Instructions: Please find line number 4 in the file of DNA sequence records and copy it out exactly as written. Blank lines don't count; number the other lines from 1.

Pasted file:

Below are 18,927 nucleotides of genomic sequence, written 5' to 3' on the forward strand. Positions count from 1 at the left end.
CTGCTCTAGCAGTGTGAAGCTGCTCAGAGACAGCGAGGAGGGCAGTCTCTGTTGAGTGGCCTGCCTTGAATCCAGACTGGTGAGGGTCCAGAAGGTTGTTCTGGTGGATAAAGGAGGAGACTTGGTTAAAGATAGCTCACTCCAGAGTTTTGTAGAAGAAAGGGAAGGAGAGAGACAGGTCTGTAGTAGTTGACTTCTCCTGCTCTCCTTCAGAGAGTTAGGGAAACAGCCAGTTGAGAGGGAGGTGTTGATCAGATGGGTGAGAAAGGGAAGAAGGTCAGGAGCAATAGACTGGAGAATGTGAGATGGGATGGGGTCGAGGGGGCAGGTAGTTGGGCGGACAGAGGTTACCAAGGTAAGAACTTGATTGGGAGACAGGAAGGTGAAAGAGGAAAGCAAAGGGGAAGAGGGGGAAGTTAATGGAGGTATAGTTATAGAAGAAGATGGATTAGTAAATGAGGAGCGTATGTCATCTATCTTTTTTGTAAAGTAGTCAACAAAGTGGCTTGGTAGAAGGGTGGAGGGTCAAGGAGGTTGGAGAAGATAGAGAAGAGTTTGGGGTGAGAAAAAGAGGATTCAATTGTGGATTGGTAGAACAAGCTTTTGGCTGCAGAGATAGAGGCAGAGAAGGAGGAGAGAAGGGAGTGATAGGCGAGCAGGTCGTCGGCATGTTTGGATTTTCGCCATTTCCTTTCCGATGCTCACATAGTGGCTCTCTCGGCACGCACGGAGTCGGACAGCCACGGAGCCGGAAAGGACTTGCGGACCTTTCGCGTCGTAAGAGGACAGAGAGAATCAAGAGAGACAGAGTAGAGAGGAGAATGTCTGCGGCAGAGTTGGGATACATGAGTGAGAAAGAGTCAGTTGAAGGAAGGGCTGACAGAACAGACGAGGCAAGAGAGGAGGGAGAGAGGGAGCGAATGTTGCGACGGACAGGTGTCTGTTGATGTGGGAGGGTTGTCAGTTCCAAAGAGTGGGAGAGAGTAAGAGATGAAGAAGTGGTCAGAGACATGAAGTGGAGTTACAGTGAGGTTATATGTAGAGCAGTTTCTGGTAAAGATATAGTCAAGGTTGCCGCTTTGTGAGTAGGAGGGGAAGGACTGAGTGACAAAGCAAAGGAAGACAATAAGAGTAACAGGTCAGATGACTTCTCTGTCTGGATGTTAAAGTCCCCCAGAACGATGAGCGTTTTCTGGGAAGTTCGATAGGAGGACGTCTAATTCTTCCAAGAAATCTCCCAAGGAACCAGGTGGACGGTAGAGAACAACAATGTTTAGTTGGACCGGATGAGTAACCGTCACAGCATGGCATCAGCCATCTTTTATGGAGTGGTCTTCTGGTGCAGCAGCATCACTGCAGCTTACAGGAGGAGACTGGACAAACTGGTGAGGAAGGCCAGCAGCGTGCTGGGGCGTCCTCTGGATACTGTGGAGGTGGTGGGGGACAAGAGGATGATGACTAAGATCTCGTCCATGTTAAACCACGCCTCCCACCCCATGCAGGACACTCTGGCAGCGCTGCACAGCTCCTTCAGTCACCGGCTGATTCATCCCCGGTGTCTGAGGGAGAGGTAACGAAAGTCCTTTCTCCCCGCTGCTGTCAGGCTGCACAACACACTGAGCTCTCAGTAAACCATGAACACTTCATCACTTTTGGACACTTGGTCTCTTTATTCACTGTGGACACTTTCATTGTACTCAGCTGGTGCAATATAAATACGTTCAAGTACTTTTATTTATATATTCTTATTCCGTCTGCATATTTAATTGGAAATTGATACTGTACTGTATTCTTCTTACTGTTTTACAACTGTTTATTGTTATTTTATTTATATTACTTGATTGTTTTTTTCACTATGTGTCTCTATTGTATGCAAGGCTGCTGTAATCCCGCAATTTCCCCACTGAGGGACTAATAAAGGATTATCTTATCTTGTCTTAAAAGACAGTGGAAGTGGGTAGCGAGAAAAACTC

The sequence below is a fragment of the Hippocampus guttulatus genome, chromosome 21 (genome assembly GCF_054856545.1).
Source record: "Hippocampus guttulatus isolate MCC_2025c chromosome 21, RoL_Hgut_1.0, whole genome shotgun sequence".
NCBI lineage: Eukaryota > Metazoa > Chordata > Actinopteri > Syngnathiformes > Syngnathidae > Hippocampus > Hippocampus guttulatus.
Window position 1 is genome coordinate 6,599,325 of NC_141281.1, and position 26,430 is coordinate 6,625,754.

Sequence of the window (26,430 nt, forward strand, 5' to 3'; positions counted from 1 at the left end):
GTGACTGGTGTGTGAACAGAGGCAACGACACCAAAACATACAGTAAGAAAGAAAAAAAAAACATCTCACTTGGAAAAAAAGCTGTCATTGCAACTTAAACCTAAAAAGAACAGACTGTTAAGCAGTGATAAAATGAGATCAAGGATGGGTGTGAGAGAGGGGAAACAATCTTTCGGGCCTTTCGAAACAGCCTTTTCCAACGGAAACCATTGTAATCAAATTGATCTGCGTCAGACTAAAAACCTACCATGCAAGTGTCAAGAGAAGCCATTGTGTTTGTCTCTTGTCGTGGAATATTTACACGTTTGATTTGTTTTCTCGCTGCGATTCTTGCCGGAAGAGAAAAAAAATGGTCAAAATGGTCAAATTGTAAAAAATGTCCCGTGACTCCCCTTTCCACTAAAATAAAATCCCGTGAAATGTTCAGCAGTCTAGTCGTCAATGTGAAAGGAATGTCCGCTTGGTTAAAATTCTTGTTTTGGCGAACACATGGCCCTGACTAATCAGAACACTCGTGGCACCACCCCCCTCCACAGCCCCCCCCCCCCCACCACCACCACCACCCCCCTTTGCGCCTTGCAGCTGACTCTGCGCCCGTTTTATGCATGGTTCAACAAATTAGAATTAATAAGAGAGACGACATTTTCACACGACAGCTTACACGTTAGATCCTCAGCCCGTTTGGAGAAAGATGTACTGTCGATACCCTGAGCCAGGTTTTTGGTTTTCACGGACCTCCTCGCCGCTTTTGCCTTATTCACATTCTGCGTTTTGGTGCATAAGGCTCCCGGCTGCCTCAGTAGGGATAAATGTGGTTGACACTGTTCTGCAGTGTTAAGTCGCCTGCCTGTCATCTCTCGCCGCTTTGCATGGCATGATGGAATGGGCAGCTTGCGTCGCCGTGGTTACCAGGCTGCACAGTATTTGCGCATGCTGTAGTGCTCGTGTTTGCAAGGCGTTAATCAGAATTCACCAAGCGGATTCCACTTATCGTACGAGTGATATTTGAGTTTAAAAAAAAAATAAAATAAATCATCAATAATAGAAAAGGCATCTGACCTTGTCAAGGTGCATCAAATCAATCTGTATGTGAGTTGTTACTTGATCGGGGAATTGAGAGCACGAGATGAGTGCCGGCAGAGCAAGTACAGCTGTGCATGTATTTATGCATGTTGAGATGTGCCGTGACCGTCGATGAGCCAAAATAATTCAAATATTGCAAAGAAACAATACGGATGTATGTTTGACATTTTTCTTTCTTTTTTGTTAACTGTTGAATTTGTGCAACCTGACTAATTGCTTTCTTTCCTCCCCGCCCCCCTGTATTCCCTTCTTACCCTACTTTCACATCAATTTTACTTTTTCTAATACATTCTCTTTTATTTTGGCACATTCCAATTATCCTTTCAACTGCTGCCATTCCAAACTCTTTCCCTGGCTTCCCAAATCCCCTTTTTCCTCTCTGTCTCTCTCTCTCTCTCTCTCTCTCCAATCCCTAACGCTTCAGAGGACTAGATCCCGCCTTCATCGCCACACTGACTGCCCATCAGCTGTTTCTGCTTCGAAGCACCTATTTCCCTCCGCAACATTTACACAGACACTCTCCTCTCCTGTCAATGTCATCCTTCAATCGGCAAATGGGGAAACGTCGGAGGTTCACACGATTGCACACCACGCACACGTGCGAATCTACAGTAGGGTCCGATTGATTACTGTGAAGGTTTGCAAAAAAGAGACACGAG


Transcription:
Source record: "Hippocampus guttulatus isolate MCC_2025c chromosome 21, RoL_Hgut_1.0, whole genome shotgun sequence".